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savings from the affordable care act even though that caucus demagogued all across the country, campaigning about so-called medicare cuts in the affordable care act, well, the ryan republican plan incorporated all those changes in the affordable care act but at the same time took away the advantages in the affordable care act including prescription drugs, smoking cessation, all the smart changes the affordable care act made to provide for a smarter benefit for seniors. the fact of the matter is the democrats do have an alternative. we have a program which we passed last year which for the first time in decades extended the solvency of the program. let's preserve it. let's reject the ryan republican medicare plan. the chair: the gentleman's time has expired. the gentleman from washington.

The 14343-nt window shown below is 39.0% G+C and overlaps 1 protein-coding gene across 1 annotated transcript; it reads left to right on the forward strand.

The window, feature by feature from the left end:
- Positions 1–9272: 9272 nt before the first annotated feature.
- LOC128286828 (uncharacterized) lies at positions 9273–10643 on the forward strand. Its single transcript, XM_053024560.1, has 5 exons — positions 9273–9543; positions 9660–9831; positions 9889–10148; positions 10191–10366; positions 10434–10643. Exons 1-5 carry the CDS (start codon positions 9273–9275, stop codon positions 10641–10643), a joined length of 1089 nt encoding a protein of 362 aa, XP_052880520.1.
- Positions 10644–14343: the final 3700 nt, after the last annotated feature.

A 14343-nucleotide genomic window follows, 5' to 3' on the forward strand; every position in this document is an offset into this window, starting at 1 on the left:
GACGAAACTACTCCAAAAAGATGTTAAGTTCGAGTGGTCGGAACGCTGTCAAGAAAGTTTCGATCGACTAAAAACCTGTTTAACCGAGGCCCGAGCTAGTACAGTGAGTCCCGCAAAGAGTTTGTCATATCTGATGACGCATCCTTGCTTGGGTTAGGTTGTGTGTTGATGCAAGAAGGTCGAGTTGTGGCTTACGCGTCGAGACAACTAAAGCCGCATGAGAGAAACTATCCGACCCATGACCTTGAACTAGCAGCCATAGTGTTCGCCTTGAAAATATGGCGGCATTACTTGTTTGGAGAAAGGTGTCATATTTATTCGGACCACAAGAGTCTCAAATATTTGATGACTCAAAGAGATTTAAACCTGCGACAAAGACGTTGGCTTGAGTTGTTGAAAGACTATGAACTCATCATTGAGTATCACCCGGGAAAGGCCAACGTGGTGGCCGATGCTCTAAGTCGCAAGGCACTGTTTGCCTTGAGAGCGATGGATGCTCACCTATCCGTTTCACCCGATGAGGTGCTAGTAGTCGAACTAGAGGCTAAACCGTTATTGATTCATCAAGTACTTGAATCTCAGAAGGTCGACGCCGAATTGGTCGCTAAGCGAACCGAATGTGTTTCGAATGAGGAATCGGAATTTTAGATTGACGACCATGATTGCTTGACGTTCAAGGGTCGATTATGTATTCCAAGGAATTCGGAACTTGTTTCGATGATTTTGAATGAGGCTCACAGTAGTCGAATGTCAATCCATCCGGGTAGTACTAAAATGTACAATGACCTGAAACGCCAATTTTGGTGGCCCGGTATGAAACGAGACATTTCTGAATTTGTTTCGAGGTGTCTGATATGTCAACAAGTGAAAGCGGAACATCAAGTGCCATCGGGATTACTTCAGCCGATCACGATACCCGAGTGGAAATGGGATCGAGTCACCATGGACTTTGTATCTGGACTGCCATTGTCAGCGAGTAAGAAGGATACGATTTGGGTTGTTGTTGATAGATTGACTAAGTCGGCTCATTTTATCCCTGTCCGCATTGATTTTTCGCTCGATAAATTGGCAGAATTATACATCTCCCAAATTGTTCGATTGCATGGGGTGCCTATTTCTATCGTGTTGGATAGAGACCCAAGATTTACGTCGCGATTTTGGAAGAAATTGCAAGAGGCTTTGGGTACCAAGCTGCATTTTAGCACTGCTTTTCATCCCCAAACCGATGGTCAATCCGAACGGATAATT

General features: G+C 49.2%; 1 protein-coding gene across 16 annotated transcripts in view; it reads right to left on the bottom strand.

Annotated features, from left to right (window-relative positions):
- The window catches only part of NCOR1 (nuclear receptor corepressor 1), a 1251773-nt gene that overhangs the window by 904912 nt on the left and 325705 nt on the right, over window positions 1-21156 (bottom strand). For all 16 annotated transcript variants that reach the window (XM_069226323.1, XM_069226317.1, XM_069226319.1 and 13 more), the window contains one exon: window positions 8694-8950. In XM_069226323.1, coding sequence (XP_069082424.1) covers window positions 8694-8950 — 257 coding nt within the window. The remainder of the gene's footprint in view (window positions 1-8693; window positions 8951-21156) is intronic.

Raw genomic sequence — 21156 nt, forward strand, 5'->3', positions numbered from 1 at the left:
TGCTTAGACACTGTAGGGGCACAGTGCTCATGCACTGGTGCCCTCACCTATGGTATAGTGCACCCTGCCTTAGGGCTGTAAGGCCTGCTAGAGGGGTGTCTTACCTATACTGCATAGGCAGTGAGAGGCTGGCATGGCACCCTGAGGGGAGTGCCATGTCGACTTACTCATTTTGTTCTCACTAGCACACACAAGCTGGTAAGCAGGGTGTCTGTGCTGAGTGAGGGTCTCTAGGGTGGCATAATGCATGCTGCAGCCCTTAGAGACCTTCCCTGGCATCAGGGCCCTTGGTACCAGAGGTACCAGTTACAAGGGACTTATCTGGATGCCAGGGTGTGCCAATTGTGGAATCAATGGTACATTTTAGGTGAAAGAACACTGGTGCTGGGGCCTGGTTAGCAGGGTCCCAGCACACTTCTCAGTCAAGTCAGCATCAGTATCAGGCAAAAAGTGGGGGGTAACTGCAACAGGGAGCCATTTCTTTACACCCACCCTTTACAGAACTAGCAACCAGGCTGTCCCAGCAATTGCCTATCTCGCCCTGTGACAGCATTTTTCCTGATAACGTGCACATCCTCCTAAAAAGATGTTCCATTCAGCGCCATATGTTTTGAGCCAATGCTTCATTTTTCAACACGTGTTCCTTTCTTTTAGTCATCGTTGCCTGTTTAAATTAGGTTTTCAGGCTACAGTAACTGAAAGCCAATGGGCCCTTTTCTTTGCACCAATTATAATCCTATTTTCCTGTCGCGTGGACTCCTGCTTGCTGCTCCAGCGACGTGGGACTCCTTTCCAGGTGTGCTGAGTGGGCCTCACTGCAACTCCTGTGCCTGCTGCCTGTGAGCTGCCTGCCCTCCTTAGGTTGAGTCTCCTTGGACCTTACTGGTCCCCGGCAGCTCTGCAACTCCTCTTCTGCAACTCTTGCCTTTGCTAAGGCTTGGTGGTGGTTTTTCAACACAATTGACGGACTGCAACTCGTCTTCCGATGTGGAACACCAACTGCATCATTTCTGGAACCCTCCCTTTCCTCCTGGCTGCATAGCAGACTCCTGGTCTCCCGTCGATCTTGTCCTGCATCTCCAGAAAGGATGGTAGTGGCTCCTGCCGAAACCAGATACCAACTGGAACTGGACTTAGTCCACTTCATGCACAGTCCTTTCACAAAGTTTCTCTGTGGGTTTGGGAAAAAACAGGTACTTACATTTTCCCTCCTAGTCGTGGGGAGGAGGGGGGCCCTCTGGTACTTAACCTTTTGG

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the gentleman from washington. >> i move to strike the last word. the chair: the gentleman is recognized for five minutes. mr. mcdermott: madam chairman, i rise in opposition to this underlying bill. it reminds me, as i listen to this debate, of debates surrounding the vietnam war. i remember a villaged that was bombed by a military unit and the officer who had him do it said -- asked why he did it. he said, well, i destroyed it to save it. now, that's the argument we're hearing today on medicare. we have to destroy it to save it. now, ask yourself -- and there are a lot of people watching, madam speaker -- if i were sitting at home trying to figure what thess all about -- why would representative ryan suggest that a voucher system